By the looks of my previous review for Divergent by Veronica Roth (the predecessor to this book), it would seem that I would not touch the rest of the series with a ten foot pole. Fortunately, or perhaps unfortunately, because a girl crush for Shailene Woodley commenced followed by a decent adaptation, I somehow felt compelled to put myself through continuous torture. So, here is my review of Insurgent.
Picking up where the last book finished, our heroine Tris and her beau Four have ended the first round of drug-induced simulations where Dauntless (brave faction) were brainwashed to commit mass genocide against Abnegation (selfless faction). On the run from Jeanine Matthews, head of the Erudite faction (intelligence), the lovebirds and company escape to Amity (peace faction). Their next move is to discover why Matthews is hellbent on capturing the Divergent - society members like Tris and Four with special traits that make them immune to her mind-controlling substances. (Go with me on this!)
In a future dystopian world, Chicago is the main setting for Roth's story. Fenced in to incorporate five dramatically-different factions, the personality traits seem straight out of Harry Potter Sorting Hat with the characters' adventure taking notes from The Hunger Games. Part of me was grateful that my wish was fulfilled for the sequel to develop it's worldbuilding. Understanding how the science of the technological advancements, and a few of the actually unexpected plot twists, was by far the most improved aspects of the book. By far this was the best improvement to the story (as well as the necessary character development included below).
However, the other part of me wished the writing technicalities lived up to the worldbuilding. Most of all the prose seemed to repeat itself. I can't count how many times Tris was at "the edge" of crumbling to pieces to symbolize an emotional breakdown or a stone sat in her stomach to emotionalize guilt. Dangerous situations in which the characters found themselves on the "brink of new information that could solve everything" usually lapsed into a catch-up meet and greet in every faction. New characters were often introduced within a few pages that would go on to reappear later to help out Tris in some way. The story would pause, let Tris break down, reignite her fears and determination - then presto, the goal of discovering why Matthews was trying to implement the serums would be back on track.
A major issue I had with Divergent was the dialogue which was cringe-worthy and the inability to tell characters apart - because of the lack of diverse communication. All of the characters' personalities ranging from younger teenagers to adults continued to collide into snarky sarcastic behavior. For a series about intrinsically different personalities, everyone sounded the same. A rolledex of the same insults and comebacks seemed to appear every other page. "Whatever" signified the end of a cutesy quarrel. Two characters that came from the same faction would mock each others' similar traits - repetitively. Tris and Four would gravitate towards honest believable exchanges before the dialogue would return to mush. Relating back to the prose, which did provide more than several chapters of substantial consistent storytelling and exposition, the written tone felt like Roth was capable of accessing deeper material but didn't or wouldn't flush out.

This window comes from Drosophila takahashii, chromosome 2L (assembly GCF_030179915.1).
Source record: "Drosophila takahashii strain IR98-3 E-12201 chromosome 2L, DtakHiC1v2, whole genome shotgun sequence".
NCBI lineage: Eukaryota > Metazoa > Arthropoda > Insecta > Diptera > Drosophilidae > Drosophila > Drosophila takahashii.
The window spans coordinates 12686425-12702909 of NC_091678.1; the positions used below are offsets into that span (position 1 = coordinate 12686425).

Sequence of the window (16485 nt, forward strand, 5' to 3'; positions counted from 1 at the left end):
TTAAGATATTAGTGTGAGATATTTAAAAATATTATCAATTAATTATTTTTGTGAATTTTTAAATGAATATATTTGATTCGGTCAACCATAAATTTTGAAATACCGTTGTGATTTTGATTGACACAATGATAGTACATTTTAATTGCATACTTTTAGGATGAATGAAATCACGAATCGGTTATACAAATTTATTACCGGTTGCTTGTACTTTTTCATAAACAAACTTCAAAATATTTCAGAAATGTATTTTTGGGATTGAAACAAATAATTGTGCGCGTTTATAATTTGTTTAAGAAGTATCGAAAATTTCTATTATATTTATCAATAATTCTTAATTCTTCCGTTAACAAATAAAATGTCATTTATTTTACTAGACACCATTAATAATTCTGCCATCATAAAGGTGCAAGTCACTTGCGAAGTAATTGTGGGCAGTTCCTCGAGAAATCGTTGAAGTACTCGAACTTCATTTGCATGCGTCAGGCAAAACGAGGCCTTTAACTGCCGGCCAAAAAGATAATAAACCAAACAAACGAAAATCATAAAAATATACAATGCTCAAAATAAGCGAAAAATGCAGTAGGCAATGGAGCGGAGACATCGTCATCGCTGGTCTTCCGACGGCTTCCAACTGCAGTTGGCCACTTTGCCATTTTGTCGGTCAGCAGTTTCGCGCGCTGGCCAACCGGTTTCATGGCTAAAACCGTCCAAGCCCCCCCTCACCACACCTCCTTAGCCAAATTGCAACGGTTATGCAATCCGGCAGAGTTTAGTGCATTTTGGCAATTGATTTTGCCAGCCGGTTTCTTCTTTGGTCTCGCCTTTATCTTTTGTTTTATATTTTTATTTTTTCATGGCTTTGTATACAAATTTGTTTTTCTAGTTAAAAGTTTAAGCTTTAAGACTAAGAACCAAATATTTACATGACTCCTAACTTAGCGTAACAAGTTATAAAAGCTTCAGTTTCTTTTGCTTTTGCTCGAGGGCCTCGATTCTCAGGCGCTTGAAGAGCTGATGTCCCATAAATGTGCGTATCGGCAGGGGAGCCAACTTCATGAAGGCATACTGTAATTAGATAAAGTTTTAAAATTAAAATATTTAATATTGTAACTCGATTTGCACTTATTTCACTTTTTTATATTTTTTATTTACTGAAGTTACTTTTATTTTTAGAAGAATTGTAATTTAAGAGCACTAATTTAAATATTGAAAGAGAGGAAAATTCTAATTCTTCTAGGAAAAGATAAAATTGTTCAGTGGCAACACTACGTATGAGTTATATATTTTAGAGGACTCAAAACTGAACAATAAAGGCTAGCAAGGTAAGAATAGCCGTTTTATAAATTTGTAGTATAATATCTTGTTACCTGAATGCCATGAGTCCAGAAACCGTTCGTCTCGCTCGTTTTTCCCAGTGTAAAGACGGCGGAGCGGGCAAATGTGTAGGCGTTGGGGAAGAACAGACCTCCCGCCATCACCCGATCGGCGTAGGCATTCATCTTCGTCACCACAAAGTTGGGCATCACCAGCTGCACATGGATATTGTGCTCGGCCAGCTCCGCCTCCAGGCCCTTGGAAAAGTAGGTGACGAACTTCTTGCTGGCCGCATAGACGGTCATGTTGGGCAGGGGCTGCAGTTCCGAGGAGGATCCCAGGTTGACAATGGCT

What made the story perhaps the most beneficial was Tris Prior continuing to be a truly refreshing dystopian leading character. I can often see Prior verus Katniss Everdeen (The Hunger Games) are the subject of debates for best leading heroine of the modern YA age. For me, Tris wins hands down. Inhabiting three of the five personality traits that make up the futuristic Chicago; selfless, brave, and smart, Tris is multifaceted in that she makes her own decisions by her own emotions and doesn't do so with the hopes of gaining her loverboy's approval. For the strict confinements that are offered in the setting, it's pretty awesome that she is capable of being more than a one-dimensional character - which everyone else seems to be. There's a constant struggle of standing up for herself and being brave for others in the most dramatic of crises.
Furthermore, I found Four to be a well-developed boyfriend/leading male character. What I find most frustrating in YA fiction is that couples run together on the same dependence trope; giving each other ultimatums, making it seem like the other person's love is all they have to live for. Sometimes they are forced to be so in love they lose their own identity. With Four and Tris, there is a magnetic friendship that blooms into an adolescent romance. Tris is not constantly wondering if what she does or says will lose the attraction he has for her. Four and Tris' emotions and decisions are separate, and where they collide in understanding each other's motives and their violent, chaotic circumstances. But rarely does Four hold Tris emotionally hostage, which makes their relationship an even better partnership.
Divergent was by far one of the most challenging reads to undertake in a long while. Its story and characters seemed so foreign to me, the mega-phenomenon this series has grown to be failed to live up to the hype. With Insurgent, and now thoroughly engrossed with the movies and characters, the world-building factor and main character's evolution was satisfying, even if the writing failed on so many levels. Perhaps even moreso, the material made me question if this story was worthy of three books to reach its conclusion. Is the material strong enough for me to sit through a reading of the third and final book Allegiant? Unlike my first review I truly may just wait for the movie.
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